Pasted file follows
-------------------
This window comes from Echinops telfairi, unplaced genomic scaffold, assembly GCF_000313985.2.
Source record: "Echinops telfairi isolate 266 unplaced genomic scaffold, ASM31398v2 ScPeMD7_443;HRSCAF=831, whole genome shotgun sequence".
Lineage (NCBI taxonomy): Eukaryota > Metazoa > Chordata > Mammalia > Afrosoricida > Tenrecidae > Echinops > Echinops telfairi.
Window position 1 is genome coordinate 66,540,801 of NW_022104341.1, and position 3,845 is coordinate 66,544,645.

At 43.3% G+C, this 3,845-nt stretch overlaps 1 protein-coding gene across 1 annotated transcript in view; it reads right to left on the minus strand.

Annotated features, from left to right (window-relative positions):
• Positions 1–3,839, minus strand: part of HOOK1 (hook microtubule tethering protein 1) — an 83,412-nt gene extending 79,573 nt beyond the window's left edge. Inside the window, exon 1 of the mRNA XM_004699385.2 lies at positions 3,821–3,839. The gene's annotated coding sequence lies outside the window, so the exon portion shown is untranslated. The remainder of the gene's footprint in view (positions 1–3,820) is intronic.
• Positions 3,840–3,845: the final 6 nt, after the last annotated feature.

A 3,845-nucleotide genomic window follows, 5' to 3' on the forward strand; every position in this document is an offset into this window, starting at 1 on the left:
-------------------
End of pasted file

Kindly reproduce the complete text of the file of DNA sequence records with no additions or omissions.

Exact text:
This window comes from Echinops telfairi, unplaced genomic scaffold, assembly GCF_000313985.2.
Source record: "Echinops telfairi isolate 266 unplaced genomic scaffold, ASM31398v2 ScPeMD7_443;HRSCAF=831, whole genome shotgun sequence".
Lineage (NCBI taxonomy): Eukaryota > Metazoa > Chordata > Mammalia > Afrosoricida > Tenrecidae > Echinops > Echinops telfairi.
Window position 1 is genome coordinate 66,540,801 of NW_022104341.1, and position 3,845 is coordinate 66,544,645.

At 43.3% G+C, this 3,845-nt stretch overlaps 1 protein-coding gene across 1 annotated transcript in view; it reads right to left on the minus strand.

Annotated features, from left to right (window-relative positions):
• Positions 1–3,839, minus strand: part of HOOK1 (hook microtubule tethering protein 1) — an 83,412-nt gene extending 79,573 nt beyond the window's left edge. Inside the window, exon 1 of the mRNA XM_004699385.2 lies at positions 3,821–3,839. The gene's annotated coding sequence lies outside the window, so the exon portion shown is untranslated. The remainder of the gene's footprint in view (positions 1–3,820) is intronic.
• Positions 3,840–3,845: the final 6 nt, after the last annotated feature.

A 3,845-nucleotide genomic window follows, 5' to 3' on the forward strand; every position in this document is an offset into this window, starting at 1 on the left: